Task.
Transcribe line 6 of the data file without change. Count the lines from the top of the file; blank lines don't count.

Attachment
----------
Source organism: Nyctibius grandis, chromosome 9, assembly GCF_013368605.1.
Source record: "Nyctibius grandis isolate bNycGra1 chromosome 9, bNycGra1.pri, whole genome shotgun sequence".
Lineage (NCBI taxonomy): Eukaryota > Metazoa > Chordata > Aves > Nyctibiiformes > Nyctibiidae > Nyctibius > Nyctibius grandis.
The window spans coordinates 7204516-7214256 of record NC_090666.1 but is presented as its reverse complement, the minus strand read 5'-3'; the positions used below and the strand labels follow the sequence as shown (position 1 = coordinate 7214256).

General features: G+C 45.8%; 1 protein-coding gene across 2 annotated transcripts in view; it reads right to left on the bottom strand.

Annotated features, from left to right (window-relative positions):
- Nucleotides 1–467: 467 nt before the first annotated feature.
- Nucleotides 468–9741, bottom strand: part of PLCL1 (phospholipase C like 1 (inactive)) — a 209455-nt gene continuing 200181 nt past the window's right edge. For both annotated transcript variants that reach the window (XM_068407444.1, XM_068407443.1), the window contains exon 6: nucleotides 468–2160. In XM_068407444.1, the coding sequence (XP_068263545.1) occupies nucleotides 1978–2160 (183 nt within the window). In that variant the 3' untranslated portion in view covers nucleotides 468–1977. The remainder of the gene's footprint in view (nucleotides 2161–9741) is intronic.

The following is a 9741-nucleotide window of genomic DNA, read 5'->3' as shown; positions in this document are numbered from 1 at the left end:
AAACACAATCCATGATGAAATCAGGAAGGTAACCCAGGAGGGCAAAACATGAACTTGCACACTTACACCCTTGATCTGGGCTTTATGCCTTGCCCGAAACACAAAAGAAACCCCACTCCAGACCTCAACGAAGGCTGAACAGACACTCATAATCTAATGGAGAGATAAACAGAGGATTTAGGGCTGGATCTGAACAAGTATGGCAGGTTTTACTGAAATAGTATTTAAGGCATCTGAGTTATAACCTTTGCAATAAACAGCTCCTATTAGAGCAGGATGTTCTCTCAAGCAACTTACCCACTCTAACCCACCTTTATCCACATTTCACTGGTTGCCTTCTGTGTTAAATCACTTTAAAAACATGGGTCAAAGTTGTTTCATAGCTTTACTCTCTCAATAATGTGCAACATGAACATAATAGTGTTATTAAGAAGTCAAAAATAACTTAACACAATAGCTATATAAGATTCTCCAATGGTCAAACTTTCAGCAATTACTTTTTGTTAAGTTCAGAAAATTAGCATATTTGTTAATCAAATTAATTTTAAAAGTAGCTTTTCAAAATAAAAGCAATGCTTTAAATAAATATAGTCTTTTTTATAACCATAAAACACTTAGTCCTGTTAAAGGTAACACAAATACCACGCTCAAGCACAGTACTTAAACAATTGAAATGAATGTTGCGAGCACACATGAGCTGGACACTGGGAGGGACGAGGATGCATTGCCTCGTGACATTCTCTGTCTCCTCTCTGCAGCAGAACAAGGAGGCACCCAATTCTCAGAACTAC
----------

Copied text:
Annotated features, from left to right (window-relative positions):